Chapter 16
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A Super-Man

Book excerpt: Arthur and Sherlock: Conan Doyle and the Creation of Holmes

“So now behold me, a tall strongly-framed but half-formed young man, fairly entered upon my five years’ course of medical study.” ~Arthur Conan Doyle, Memories and Adventures.

Photo: Laura Sloan Patterson

Arthur Doyle led the patient into a crowded gaslit amphitheater, through a cluster of medical students surrounding Dr. Joseph Bell’s chair, and left him standing before the professor. The man’s attitude was respectful but not servile. He did not remove his hat. In a Scottish accent, he explained that he had come to Edinburgh Royal Infirmary seeking treatment for the early stages of elephantiasis.

As usual with patients, at first Dr. Bell showed no expression, in his reserved way that seemed to young Arthur how a Red Indian in North America might behave. From childhood Arthur had enjoyed tales of the American frontier, and such imagery leapt easily to mind. Bell pressed his fingertips together as he leaned back in his chair, looked the patient over, and remarked for the benefit of his students, “Well, my man, you’ve served in the army.”

“Aye, sir.”

“Not long discharged?”

“No, sir.”

“A Highland regiment?” Although he spoke with the crisp accent called “educated Edinburgh,” Bell’s high-pitched voice did not match the tanned, muscular body that made him look younger than his forty years.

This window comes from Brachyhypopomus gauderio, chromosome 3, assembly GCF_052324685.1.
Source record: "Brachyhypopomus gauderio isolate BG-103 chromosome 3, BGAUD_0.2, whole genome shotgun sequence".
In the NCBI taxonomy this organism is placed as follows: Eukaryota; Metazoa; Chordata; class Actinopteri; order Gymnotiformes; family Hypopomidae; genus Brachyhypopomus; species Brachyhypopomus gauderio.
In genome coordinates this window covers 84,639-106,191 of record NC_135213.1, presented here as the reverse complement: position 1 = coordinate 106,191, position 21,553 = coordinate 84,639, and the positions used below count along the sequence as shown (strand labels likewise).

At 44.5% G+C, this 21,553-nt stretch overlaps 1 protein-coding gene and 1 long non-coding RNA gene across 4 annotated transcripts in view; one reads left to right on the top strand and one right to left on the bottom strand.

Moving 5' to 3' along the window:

“Aye, sir.”

“A non-com officer?”

“Aye, sir.”

Then came what seemed a far-fetched guess: “Stationed at Barbados?”

“Aye, sir.”

After the patient departed, Bell explained his inferences—that the man did not remove his hat because he had been in the military, that he had not been long out of service or he would have regained civilian habits, that his air of authority indicated he had been a noncommissioned officer rather than a common soldier. And obviously he was a Scot. “As to Barbados,” he added, “his complaint is elephantiasis, which is West Indian and not British.” The patient might have contracted the disease in other parts of the British Empire—India or Afghanistan as well as the West Indies—but apparently Bell’s deduction was correct.

Bell had received no prior information about the man other than Arthur’s note of his illness. Although he was an excellent surgeon and clinical teacher, as well as personal physician to Queen Victoria whenever she visited Scotland, Bell was most renowned for his diagnostic skills. He tended to begin an interview by deducing personal details about the patient’s illness, profession, and life by flicking his gray-eyed gaze—half-critical and half-sardonic, Arthur thought—from hat to elbows to boots. He maintained that an observant man ought to learn a great deal before the patient spoke. Regarding female patients, he went so far as to claim that doctors ought to foresee which part of her body a woman was about to discuss by her posture and how she held her hands.

When he explained his reasoning, Bell was lecturing, not inviting discussion. Few professors and students mingled at Edinburgh University in the late 1870s; sometimes no words were exchanged with individual students. Many sat or stood before the students and delivered lectures, the salient points of which were to be recorded in notes scribbled by the array of silent young men in their dark coats and ties—some mustached or bearded, but many youthfully clean-shaven like Arthur. Arthur would pay his four guineas for anatomy lectures, for example, and would be expected thereafter to diligently attend class. However, Bell was more personable, more interested in his students, than most professors. He was known as an unusually kind figure, especially to women and children, as well as to students as long as they were prepared for class.